Hello, chickadees. I wanted to remind all of you that beginning on Tuesday, January 20, many department stores will be giving oodles of free makeup on a first-come, first-serve basis due to a lawsuit that was filed a few years ago in regards to cosmetic price-fixing. I've re-posted my article on the topic that I published a few months ago just to let you all know what's exactly going on. Don't forget!
Being married to a future litigator, I catch wind of many happenings in the legal sphere. Much of it is fascinating, a teensy bit of it is dull, and once in a while there will be truly fabulous gems that stand out. And so, I thought it be only apropos that I share some great news! Don't worry, I'm not about to lose you in a legal diatribe, but how does free makeup at Nordstroms, Macy's or Lord & Taylor sound?
As you all know, those big-name department stores and more (including Bloomingdales, Neiman Marcus, et. al.) always charge the same price for every kind of cosmetic, right? Clinique and M.A.C. products, for example, never go on sale, and usually in-store coupons never comply with the cosmetic counter. Well apparently that's called price fixing and apparently it's highly illegal! How so? The suit alleges that shoppers (meaning moi, and all of you) were cheated by the big, bad retailers (along with specific makeup brands, such as Chanel, Prescriptives, Clinique, etc.) who all made a pact (i.e. price fixed) that the stores would only sell makeup at the retail price suggested by the brands. That's why, as I mentioned a second ago, no coupons or discounts ever applied to the long-coveted YSL lip gloss you had your eye on at Nordstroms or to the Dior makeup you wanted at Macy's. Well as it so happens, price fixing is a volation of anti-trust laws! You learn something new everyday, no?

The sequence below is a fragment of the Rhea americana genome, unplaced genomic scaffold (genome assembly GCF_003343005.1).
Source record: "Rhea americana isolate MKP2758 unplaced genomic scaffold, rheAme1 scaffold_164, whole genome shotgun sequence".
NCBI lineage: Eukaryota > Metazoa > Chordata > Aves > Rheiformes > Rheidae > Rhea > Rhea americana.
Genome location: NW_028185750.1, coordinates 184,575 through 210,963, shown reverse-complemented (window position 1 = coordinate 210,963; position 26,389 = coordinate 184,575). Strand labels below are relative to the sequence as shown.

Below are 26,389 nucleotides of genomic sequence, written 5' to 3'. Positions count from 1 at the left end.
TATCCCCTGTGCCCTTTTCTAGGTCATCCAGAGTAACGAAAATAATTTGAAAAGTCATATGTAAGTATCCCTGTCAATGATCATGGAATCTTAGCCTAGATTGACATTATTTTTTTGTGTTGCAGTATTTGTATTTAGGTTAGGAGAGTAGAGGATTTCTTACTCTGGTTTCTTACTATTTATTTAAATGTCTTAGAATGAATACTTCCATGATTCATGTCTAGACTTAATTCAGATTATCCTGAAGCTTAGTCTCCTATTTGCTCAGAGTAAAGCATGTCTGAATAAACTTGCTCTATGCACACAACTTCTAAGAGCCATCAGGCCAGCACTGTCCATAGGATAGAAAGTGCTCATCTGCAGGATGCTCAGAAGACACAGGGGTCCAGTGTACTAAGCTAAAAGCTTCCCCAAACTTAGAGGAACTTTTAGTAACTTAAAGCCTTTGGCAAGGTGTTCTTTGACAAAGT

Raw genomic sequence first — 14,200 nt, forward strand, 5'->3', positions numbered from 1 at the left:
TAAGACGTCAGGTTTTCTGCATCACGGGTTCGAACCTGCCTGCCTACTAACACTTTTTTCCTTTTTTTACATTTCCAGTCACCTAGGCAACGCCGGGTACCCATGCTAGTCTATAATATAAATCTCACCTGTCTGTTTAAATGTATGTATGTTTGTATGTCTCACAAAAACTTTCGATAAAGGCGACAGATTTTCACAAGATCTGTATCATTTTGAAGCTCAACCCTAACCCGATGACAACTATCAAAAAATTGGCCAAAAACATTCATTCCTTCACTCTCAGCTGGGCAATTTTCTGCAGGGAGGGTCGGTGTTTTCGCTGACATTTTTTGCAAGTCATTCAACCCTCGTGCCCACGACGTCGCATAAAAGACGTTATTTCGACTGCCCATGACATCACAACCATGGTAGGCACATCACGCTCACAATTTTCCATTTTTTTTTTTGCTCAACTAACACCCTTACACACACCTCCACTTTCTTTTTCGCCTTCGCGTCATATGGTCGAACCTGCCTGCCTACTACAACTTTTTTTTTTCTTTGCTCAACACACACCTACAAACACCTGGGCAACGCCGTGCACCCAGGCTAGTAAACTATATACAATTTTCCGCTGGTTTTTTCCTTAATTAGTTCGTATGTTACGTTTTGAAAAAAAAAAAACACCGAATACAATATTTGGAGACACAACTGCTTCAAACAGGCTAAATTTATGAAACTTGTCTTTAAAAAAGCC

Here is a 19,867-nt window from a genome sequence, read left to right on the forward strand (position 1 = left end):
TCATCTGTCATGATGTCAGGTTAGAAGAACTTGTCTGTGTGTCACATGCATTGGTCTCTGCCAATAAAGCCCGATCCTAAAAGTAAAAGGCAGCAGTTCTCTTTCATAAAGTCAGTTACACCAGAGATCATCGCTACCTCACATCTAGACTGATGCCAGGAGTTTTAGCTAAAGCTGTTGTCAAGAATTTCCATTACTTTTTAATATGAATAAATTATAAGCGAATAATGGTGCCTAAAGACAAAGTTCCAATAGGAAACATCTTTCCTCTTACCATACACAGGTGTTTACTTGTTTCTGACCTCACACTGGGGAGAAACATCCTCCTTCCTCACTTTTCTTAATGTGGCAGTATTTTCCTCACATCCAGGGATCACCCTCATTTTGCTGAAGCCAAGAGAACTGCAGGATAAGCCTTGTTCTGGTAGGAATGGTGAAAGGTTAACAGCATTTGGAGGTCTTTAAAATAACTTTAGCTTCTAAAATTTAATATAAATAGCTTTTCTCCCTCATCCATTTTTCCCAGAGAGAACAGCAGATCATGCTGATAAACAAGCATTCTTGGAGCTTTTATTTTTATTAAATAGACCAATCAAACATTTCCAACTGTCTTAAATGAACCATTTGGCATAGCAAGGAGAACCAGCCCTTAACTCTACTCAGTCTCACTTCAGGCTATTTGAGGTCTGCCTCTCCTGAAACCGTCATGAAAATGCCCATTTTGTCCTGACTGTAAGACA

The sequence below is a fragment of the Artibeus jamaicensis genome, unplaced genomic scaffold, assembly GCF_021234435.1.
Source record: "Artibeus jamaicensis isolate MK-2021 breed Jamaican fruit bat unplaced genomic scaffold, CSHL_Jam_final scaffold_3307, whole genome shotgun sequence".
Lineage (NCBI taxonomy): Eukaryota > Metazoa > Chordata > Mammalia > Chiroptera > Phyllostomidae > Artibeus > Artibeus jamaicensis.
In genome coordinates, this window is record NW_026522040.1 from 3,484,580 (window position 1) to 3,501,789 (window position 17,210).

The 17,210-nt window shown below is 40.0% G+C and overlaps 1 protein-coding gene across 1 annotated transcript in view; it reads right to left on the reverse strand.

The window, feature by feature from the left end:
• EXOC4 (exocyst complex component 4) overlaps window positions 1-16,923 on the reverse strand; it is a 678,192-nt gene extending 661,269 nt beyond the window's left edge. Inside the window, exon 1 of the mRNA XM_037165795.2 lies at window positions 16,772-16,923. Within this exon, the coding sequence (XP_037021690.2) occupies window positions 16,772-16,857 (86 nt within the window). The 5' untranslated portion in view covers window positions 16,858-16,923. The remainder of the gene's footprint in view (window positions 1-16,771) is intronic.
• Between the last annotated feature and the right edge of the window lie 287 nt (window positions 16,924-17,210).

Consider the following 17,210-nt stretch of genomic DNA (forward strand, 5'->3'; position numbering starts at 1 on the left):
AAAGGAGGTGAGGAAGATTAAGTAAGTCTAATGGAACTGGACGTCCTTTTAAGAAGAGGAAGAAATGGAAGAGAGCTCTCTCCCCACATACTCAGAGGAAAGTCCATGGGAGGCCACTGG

The suit started back in 2004, so it's all old news, but a verdict finally came to fruition recently: Beginning in 2009, the retailers and brands involved in the whole debacle will have to give away $175 million worth of makeup to consumers who were taken advantage of (along with paying $24 million in attorney fees).
The metaphorical gauntlet has finally been thrown down and (obviously) no more price fixing will happen at these stores or with these brands.
I know what you're all thinking: Point me to the free makeup! One caveat is that each consumer only gets $25 back in cosmetics, but that's $25 in powdered bronzer that I'm fully entitled to! Although it's not 2009 yet, start bandaging those vulnerable "I-paid-way-too-much-for-Chanel-lipstick" scars by taking proactive steps to earn back what's rightfully yours.
To be eligible for the money, you must "currently be a resident of the United States who purchased department store cosmetics in the United States between May 29, 1994 through July 16, 2003."
For a list of which stores are involved in the suit, and how you can redeem your $25, visit the official lawsuit website at http://www.cosmeticssettlement.com/ .
Guess it really does pay to be in the know, huh?